For many, the relation to being prepared is based on having a 72 hour kit or bug out bag. Many have and still believe that having a 72 hour kit or a bug out bag is enough. While you may be prepared with some of the basic survival items in your bag, it still may not be enough for you to endure the challenges of a 72 hour crisis.
Managing your way through the first 72 hours of a disaster or survival mode situation is critical. In any disaster, the first 72 hours is likely the most critical time with what will take place and will reveal how well you can respond. The things you do or the actions you take in that time could determine whether you or your loved ones could survive in the midst of the crisis and ultimately the outcome and a result of your readiness for the aftermath.
You must remember that after a disaster strikes it is not the time to try to prepare. Disasters are not planned, but what you do to be being prepared reflects on what you have done ahead of time and the things that can be planned. Don't wait for a time of crisis to determine you ability to respond. You should already have a plan in place way before any life changing situations or threat to life occurs.
Things that will happen in the first 72 hours of a crisis:
No Utilities and Communications - When a fallen tree damages an electric pole in any neighborhood, it can take the power company up to 12 hours to come out and fix it. That is just one tree in one neighborhood! Now imagine how long it would take the utility companies to restore your services during a major disaster.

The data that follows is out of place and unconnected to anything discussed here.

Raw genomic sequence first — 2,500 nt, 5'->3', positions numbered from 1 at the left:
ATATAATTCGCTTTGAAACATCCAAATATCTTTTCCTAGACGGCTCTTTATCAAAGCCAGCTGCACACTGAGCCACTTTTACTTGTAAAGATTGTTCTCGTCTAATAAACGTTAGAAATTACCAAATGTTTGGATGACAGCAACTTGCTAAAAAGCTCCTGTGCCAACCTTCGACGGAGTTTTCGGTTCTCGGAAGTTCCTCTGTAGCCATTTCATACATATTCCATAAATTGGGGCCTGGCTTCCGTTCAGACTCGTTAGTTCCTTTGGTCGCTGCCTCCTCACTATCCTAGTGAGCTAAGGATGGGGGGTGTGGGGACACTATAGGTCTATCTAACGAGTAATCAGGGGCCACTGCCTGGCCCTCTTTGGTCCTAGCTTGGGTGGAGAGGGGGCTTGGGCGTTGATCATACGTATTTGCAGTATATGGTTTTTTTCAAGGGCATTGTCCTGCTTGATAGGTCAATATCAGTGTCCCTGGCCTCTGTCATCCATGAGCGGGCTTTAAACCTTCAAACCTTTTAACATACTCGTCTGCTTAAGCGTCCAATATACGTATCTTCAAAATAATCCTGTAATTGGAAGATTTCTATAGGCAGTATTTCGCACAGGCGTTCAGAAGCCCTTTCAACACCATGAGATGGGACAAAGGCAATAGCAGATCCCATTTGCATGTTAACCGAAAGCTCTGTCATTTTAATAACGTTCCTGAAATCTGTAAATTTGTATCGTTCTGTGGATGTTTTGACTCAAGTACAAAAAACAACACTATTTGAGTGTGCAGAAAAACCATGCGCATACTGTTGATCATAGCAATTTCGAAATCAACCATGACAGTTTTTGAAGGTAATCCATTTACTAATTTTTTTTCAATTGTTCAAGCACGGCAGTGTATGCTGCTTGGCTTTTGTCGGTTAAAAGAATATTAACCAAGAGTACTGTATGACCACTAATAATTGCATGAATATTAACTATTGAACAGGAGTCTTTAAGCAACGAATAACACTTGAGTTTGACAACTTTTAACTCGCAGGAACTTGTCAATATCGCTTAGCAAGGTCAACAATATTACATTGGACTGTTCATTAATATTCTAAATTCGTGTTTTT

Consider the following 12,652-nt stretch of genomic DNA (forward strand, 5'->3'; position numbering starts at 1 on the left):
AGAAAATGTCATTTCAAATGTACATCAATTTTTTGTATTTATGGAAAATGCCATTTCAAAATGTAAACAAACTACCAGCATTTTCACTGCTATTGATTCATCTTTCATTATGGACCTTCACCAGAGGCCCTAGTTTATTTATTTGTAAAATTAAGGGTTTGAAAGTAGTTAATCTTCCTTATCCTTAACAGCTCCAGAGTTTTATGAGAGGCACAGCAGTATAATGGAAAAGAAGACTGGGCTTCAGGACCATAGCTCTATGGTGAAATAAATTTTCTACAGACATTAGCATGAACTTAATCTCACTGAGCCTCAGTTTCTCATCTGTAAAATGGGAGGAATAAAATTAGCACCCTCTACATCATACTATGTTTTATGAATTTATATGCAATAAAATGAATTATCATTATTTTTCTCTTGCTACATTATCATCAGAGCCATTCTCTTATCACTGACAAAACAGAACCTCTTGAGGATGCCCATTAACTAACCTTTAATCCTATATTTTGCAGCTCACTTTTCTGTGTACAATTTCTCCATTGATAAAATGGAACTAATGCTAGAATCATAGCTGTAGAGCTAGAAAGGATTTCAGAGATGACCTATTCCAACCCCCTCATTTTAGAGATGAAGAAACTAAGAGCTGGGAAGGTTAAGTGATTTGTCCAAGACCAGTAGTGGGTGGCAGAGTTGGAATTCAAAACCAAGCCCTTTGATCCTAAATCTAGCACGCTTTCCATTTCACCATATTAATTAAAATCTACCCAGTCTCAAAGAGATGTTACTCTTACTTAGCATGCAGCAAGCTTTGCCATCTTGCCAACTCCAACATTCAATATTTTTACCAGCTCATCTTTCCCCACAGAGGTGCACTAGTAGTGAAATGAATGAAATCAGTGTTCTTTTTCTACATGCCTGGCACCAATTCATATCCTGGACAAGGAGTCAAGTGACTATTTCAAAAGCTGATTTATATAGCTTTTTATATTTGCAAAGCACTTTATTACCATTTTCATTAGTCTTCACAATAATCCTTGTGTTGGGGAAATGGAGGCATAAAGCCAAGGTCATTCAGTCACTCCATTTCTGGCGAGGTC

Take a look back at what happened after hurricane Sandy as an example. During that disaster, more than 8.1 million homes were without power. Outages lasted for weeks.
In other situations similar to that you can also include the loss of your phone or the internet and the ability to communicate for help or to check in with loved ones.
There Will Be No Access to Supplies - In most cases when localities are warned about oncoming storms, a lot of people rush to the stores and begin to deplete the basic food supplies. By the time things get real bad, you will find out it wasn’t just food items that you may have needed but other other supplies that could been long gone.
With roads blocked or inaccessible, getting critical supplies to those in need can be difficult.
What are you going to eat and drink in the aftermath of a disaster? Do you really want to battle the masses to get the last loaf of bread on the shelves and wait hours in line for gas or water? Wouldn’t it be better to prepare ahead of time?
Help is Not on the Way - In the aftermath of a disaster, you cannot depend on any rescue team to come and help. You MUST be self-sufficient!
Governments have a three-tiered system for dealing with disasters.
* First Tier: Residents and local governments